Harry Sternberg

Harry Sternberg, “The Atom”, 1949, Aquatint, 44 x 25 cm, Private Collection

Harry Sternberg, painter, lithographer and educator was born on July 19, 1904 in New York City. At the age of nine he began to take art classes at the Brooklyn Museum of Art. From 1922 until 1926 he trained at the Arts Students League in New York. He rented his first studio in 1926 and began his career in etching, printmaking and painting.

During the depression Sternberg was a WPA artist, and his murals are in post offices in Chicago, Chester and Sellersville, Pennsylvania. From 1934 to 1968, he taught painting and graphics at the Art Students League in New York. He taught printmaking from 1942 to 1945 at the New School of Social Research. Sternberg was head of the Art Department in the Idylwild School of Music and Art at the University of Southern California from 1959 to 1969. He also wrote several books on graphics, including silk screening, etching and woodcutting.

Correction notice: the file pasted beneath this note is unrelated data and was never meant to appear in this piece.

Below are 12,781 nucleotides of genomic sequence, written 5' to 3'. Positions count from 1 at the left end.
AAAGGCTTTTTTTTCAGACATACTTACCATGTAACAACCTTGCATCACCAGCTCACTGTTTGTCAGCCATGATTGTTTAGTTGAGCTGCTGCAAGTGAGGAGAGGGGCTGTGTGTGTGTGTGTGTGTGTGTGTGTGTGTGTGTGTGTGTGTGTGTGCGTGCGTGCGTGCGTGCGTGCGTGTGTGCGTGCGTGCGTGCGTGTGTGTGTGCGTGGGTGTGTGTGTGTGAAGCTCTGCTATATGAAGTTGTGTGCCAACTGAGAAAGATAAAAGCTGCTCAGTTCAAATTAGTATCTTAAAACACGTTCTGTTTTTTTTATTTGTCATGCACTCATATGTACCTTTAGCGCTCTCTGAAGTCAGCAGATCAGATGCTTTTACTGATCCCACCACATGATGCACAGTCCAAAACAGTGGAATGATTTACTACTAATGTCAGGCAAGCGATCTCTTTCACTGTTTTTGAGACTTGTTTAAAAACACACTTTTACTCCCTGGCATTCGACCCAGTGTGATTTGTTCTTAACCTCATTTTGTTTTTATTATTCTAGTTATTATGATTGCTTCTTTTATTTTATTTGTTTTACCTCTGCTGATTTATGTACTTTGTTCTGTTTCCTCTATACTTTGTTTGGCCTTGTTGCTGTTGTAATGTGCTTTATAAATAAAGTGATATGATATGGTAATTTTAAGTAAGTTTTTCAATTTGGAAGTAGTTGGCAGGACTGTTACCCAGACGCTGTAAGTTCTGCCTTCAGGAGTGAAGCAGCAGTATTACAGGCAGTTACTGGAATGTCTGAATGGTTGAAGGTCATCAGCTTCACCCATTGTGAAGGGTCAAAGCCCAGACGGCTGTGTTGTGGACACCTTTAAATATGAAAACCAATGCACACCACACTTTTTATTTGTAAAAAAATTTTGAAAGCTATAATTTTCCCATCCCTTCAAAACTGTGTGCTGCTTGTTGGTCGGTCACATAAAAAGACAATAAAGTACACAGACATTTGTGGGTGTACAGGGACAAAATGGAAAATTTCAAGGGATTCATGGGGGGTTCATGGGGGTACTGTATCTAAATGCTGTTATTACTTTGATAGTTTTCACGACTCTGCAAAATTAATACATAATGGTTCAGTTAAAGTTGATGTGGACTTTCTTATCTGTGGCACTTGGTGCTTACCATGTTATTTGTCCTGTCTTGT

Sternberg received a Guggenheim Fellowship in 1936 and his work was included in the first Whitney Museum Invitational Annual in 1937. During this period, Sternberg was friendly with Mexican artists Diego Rivera and his wife Frida Kahlo, and David Siqueiros. Other artist- friends were Jacob Lawrence, Philip Evergood, and John Sennhauser, and the older artists, Rockwell Kent, Marsden Hartley and Max Weber.

Note: A more extensive biography and additional artwork by Sternberg can be found in the January, 2022, archive of this site.

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